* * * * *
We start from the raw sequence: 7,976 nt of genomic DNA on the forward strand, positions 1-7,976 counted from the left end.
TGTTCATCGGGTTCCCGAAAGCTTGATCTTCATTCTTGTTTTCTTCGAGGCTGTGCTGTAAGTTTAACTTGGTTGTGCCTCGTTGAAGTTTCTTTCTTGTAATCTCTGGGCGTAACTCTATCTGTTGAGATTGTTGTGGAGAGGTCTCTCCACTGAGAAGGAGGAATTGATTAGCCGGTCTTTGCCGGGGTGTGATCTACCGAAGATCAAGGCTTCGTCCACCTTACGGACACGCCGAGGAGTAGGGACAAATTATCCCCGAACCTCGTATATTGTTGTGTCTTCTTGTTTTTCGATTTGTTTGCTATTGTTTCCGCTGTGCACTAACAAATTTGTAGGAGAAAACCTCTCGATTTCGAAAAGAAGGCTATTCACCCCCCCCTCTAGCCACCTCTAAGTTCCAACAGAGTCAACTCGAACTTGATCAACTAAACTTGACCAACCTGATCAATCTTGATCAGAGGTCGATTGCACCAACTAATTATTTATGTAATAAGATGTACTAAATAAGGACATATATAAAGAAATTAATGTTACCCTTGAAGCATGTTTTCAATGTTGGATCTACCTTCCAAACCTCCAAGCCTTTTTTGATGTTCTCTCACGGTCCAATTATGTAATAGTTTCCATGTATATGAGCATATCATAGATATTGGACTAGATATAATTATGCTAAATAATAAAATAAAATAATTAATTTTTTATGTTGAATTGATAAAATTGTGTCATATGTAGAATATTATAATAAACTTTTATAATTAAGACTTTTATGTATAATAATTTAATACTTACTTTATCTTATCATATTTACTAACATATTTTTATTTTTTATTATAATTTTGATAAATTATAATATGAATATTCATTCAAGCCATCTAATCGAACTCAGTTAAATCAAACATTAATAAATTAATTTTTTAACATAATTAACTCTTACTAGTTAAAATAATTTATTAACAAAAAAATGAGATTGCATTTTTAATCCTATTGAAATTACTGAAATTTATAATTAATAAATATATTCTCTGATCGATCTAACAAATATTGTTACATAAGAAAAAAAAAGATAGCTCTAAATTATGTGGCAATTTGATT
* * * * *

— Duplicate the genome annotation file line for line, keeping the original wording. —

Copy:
We start from the raw sequence: 7,976 nt of genomic DNA on the forward strand, positions 1-7,976 counted from the left end.
TGTTCATCGGGTTCCCGAAAGCTTGATCTTCATTCTTGTTTTCTTCGAGGCTGTGCTGTAAGTTTAACTTGGTTGTGCCTCGTTGAAGTTTCTTTCTTGTAATCTCTGGGCGTAACTCTATCTGTTGAGATTGTTGTGGAGAGGTCTCTCCACTGAGAAGGAGGAATTGATTAGCCGGTCTTTGCCGGGGTGTGATCTACCGAAGATCAAGGCTTCGTCCACCTTACGGACACGCCGAGGAGTAGGGACAAATTATCCCCGAACCTCGTATATTGTTGTGTCTTCTTGTTTTTCGATTTGTTTGCTATTGTTTCCGCTGTGCACTAACAAATTTGTAGGAGAAAACCTCTCGATTTCGAAAAGAAGGCTATTCACCCCCCCCTCTAGCCACCTCTAAGTTCCAACAGAGTCAACTCGAACTTGATCAACTAAACTTGACCAACCTGATCAATCTTGATCAGAGGTCGATTGCACCAACTAATTATTTATGTAATAAGATGTACTAAATAAGGACATATATAAAGAAATTAATGTTACCCTTGAAGCATGTTTTCAATGTTGGATCTACCTTCCAAACCTCCAAGCCTTTTTTGATGTTCTCTCACGGTCCAATTATGTAATAGTTTCCATGTATATGAGCATATCATAGATATTGGACTAGATATAATTATGCTAAATAATAAAATAAAATAATTAATTTTTTATGTTGAATTGATAAAATTGTGTCATATGTAGAATATTATAATAAACTTTTATAATTAAGACTTTTATGTATAATAATTTAATACTTACTTTATCTTATCATATTTACTAACATATTTTTATTTTTTATTATAATTTTGATAAATTATAATATGAATATTCATTCAAGCCATCTAATCGAACTCAGTTAAATCAAACATTAATAAATTAATTTTTTAACATAATTAACTCTTACTAGTTAAAATAATTTATTAACAAAAAAATGAGATTGCATTTTTAATCCTATTGAAATTACTGAAATTTATAATTAATAAATATATTCTCTGATCGATCTAACAAATATTGTTACATAAGAAAAAAAAAGATAGCTCTAAATTATGTGGCAATTTGATT